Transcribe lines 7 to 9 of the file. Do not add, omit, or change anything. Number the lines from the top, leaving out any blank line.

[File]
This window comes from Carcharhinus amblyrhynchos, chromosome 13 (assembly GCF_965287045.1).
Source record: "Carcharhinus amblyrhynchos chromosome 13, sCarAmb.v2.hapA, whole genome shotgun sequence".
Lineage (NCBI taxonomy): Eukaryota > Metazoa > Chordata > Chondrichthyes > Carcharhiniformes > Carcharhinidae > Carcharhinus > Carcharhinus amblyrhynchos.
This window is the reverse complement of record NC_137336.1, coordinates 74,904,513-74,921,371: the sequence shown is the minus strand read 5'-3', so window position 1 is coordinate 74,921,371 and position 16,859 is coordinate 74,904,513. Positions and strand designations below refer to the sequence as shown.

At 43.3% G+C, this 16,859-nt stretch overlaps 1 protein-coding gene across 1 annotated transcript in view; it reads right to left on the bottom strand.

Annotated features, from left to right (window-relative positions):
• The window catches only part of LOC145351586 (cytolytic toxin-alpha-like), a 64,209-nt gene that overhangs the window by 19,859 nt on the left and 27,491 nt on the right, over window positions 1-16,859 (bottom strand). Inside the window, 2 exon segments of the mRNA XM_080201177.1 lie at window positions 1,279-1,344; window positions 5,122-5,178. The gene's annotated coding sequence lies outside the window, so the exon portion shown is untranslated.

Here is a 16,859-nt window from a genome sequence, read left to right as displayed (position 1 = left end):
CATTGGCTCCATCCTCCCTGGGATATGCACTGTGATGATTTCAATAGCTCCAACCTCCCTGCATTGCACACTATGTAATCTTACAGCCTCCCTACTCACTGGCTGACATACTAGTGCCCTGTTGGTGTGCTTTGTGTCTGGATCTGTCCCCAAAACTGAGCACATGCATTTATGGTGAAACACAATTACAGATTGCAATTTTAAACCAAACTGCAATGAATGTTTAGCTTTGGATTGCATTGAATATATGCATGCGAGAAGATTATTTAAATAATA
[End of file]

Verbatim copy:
• The window catches only part of LOC145351586 (cytolytic toxin-alpha-like), a 64,209-nt gene that overhangs the window by 19,859 nt on the left and 27,491 nt on the right, over window positions 1-16,859 (bottom strand). Inside the window, 2 exon segments of the mRNA XM_080201177.1 lie at window positions 1,279-1,344; window positions 5,122-5,178. The gene's annotated coding sequence lies outside the window, so the exon portion shown is untranslated.

Here is a 16,859-nt window from a genome sequence, read left to right as displayed (position 1 = left end):
CATTGGCTCCATCCTCCCTGGGATATGCACTGTGATGATTTCAATAGCTCCAACCTCCCTGCATTGCACACTATGTAATCTTACAGCCTCCCTACTCACTGGCTGACATACTAGTGCCCTGTTGGTGTGCTTTGTGTCTGGATCTGTCCCCAAAACTGAGCACATGCATTTATGGTGAAACACAATTACAGATTGCAATTTTAAACCAAACTGCAATGAATGTTTAGCTTTGGATTGCATTGAATATATGCATGCGAGAAGATTATTTAAATAATA